Meanwhile, the flow of arms to Ukraine has accelerated. US officials confirmed that a plane carrying hundreds of anti-tank Javelin missiles had arrived in Kyiv, and a shipment of more Javelins is ready to go from Estonia.

“On the Javelins, this is decided and we have the endorsement from the US, so it’s just a matter of time when we’re going to send them out,” an Estonian official said, adding they would be sent “as soon as possible”.

The Estonian government also intends to sent Ukraine howitzer guns but is still waiting on approval from Germany, where the guns originated and Finland which supplied some of the guns to Estonia.

“With the howitzers, we don’t have an official answer from the Germans nor the Finns. So as far as we don’t have these, we cannot say if it’s going to be a yes or no. We are going to wait for it,” the official said. A joint German-Estonia delivery of field hospitals, planned last summer, is due to go ahead in the next few weeks.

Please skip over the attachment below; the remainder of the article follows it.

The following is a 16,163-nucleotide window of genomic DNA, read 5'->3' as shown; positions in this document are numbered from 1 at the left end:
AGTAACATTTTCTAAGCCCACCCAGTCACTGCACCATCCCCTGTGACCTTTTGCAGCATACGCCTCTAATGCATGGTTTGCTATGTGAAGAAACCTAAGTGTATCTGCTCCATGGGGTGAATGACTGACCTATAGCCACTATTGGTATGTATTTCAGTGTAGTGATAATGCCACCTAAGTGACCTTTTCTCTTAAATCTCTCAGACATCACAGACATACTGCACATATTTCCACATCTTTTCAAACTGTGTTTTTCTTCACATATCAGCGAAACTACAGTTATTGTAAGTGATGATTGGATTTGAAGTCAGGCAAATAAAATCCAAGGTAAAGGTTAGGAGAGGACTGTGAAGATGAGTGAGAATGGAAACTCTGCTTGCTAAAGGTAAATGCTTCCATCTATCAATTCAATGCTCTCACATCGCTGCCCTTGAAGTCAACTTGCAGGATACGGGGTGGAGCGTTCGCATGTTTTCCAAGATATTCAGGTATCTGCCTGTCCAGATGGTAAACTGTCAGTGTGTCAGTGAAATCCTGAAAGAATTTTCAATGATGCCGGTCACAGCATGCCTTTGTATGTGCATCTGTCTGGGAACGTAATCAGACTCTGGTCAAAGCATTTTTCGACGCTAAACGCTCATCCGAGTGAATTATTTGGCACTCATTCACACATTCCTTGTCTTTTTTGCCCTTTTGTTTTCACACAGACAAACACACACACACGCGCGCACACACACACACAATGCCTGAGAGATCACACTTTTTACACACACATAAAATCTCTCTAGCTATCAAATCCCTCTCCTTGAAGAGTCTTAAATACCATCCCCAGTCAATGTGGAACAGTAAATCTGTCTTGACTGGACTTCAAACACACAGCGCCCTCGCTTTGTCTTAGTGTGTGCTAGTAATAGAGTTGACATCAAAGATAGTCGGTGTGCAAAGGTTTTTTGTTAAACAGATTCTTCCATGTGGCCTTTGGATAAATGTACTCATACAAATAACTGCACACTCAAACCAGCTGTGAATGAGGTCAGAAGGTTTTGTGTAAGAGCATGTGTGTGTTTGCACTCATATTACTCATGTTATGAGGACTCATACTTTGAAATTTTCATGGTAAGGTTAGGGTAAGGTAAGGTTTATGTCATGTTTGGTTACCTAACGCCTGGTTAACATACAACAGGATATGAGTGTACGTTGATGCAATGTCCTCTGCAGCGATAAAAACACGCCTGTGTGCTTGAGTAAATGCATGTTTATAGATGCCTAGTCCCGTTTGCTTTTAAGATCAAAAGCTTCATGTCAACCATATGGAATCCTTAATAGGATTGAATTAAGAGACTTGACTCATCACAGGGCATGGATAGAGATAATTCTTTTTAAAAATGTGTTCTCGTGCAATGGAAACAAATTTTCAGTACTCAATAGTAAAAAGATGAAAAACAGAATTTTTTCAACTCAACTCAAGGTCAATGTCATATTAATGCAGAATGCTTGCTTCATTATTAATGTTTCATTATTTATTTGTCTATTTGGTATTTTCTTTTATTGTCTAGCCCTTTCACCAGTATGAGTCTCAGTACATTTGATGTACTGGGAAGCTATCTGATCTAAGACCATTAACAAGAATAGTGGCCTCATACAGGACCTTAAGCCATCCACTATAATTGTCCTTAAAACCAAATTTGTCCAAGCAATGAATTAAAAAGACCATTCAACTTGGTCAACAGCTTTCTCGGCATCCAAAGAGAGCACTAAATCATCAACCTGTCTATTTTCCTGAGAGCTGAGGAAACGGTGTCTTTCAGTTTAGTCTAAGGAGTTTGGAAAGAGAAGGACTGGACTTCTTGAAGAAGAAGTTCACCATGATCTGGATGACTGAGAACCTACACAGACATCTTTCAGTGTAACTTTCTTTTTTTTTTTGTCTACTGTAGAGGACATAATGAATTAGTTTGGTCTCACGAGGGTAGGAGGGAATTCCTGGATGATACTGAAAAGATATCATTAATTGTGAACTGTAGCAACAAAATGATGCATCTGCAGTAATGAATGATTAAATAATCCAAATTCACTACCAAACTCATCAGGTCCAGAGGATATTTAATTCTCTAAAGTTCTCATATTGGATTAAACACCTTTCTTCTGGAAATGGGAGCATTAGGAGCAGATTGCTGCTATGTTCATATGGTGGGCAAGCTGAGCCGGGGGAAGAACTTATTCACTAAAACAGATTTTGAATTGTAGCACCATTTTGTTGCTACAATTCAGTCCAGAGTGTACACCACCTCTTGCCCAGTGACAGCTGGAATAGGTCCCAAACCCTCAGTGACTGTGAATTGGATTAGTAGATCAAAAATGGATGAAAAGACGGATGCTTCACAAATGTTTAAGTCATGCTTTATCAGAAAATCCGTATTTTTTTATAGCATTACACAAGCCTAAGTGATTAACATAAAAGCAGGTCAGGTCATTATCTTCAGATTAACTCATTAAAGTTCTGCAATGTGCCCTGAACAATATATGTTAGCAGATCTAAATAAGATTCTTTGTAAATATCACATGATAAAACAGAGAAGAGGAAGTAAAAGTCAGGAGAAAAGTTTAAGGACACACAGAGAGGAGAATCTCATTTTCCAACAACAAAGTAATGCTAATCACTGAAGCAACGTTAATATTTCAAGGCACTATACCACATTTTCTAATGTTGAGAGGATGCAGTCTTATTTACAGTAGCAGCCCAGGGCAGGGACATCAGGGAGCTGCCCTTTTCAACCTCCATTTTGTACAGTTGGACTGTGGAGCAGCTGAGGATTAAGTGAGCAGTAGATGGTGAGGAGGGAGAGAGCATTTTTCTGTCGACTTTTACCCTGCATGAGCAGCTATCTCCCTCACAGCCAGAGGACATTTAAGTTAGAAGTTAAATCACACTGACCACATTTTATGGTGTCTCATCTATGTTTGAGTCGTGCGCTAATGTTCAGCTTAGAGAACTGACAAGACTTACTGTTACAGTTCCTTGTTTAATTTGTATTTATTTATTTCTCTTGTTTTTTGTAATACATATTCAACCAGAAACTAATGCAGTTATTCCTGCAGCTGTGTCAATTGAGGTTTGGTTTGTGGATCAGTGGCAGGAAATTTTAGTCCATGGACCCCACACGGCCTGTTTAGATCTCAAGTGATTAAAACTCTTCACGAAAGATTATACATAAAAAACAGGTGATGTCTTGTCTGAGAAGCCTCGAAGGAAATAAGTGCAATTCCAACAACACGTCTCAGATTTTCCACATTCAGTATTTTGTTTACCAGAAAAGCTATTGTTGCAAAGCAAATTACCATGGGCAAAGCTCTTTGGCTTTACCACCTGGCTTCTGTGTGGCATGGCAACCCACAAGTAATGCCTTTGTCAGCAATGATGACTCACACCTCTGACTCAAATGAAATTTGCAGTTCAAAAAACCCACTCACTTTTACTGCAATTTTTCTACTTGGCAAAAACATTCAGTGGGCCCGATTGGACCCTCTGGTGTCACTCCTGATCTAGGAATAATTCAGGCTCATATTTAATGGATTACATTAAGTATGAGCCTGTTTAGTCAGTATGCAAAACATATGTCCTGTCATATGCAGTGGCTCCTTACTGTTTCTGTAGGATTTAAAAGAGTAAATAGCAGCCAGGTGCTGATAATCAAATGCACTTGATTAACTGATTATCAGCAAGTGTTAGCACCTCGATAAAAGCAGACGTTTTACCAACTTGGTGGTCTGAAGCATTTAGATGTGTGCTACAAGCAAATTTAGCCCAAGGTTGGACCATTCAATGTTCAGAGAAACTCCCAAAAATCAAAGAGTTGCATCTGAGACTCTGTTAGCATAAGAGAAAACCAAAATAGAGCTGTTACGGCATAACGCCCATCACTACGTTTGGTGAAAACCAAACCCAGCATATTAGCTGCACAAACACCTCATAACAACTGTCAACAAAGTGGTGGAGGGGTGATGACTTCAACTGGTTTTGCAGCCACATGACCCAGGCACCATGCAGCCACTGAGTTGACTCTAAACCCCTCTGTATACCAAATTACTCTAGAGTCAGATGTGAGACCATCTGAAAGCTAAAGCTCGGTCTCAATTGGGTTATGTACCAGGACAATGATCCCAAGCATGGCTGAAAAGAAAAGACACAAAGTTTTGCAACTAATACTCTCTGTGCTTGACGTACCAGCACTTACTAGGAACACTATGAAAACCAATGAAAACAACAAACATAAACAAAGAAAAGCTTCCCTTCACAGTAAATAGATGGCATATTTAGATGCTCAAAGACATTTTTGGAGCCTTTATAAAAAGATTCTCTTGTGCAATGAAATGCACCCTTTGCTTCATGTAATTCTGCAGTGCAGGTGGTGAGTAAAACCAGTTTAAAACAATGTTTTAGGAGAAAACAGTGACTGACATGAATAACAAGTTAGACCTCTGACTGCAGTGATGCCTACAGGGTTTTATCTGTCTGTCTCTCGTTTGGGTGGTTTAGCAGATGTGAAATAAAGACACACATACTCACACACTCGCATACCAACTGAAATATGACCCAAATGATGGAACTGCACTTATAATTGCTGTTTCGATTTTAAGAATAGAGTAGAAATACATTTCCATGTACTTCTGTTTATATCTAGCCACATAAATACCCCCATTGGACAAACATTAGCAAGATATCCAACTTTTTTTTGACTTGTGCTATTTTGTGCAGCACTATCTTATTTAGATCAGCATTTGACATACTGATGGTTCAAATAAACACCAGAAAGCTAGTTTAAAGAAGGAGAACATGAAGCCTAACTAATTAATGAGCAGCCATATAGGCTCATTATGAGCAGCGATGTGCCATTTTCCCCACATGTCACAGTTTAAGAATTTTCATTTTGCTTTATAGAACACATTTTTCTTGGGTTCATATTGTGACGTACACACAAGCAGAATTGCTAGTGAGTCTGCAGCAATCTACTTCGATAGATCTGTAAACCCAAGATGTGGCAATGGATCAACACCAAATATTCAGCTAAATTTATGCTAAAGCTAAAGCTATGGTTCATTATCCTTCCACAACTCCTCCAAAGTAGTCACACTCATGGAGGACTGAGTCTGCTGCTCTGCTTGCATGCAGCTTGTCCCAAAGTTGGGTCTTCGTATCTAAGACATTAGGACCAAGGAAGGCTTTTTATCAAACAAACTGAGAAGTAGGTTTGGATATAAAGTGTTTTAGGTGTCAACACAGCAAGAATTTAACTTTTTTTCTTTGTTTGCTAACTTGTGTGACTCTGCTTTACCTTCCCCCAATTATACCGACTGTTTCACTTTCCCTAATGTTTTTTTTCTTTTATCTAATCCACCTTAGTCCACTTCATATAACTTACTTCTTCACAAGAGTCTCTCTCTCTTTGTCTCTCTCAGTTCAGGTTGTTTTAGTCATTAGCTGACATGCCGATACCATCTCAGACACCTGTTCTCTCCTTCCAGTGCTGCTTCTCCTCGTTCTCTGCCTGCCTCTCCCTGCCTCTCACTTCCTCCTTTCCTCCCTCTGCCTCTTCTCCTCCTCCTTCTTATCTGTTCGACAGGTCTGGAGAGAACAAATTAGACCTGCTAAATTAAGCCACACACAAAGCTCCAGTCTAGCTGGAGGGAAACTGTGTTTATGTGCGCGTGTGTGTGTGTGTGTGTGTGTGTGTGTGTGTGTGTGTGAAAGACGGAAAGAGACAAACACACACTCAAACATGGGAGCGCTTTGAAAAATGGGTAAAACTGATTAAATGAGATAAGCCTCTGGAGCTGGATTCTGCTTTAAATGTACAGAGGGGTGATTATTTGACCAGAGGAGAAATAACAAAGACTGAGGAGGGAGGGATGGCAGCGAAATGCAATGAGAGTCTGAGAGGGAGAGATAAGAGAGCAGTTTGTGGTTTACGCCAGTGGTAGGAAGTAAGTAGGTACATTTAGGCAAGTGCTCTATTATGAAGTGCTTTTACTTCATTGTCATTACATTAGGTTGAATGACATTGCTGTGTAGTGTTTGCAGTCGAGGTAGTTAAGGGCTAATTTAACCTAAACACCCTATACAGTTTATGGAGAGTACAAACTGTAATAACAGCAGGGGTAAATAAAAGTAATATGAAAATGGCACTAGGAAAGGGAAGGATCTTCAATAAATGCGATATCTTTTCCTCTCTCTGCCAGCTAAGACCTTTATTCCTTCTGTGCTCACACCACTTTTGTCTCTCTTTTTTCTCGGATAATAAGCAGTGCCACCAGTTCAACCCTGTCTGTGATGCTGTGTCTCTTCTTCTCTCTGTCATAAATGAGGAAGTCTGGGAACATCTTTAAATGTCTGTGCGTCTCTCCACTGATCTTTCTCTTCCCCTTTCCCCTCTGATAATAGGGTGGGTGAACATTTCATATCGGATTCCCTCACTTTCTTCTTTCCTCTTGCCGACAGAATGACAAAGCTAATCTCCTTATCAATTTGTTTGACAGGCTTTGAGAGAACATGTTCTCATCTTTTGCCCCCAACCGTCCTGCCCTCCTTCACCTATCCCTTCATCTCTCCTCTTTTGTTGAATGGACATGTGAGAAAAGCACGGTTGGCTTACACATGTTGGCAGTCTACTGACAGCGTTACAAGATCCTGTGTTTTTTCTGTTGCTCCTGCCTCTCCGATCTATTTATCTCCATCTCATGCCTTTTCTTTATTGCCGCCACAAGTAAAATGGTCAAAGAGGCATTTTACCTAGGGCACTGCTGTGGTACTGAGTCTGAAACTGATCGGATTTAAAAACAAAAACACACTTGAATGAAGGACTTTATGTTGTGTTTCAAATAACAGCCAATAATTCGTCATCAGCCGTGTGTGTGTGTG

Latvia and Lithuania are supplying Stinger anti-aircraft missiles to Ukraine. The UK has sent 2,000 anti-tank missiles and Saxon armoured cars, and Turkey has supplied Bayraktar drones.

The US has put 8,500 troops on heightened alert for deployment to eastern Europe in a move intended to reassure Nato members in the region that Washington is committed to their defence. US officials indicated to Fox News that elite troops from the 101st and 82nd Airborne Divisions were among the troops on standby.

Ukraine is not a Nato member, and the alliance’s secretary general, Jens Stoltenberg, made clear in a CNN interview on Tuesday that no combat troops from the alliance would be sent to Ukraine. There are currently a few hundred advisers in the country from the US, UK and other allies.

Source: The Guardian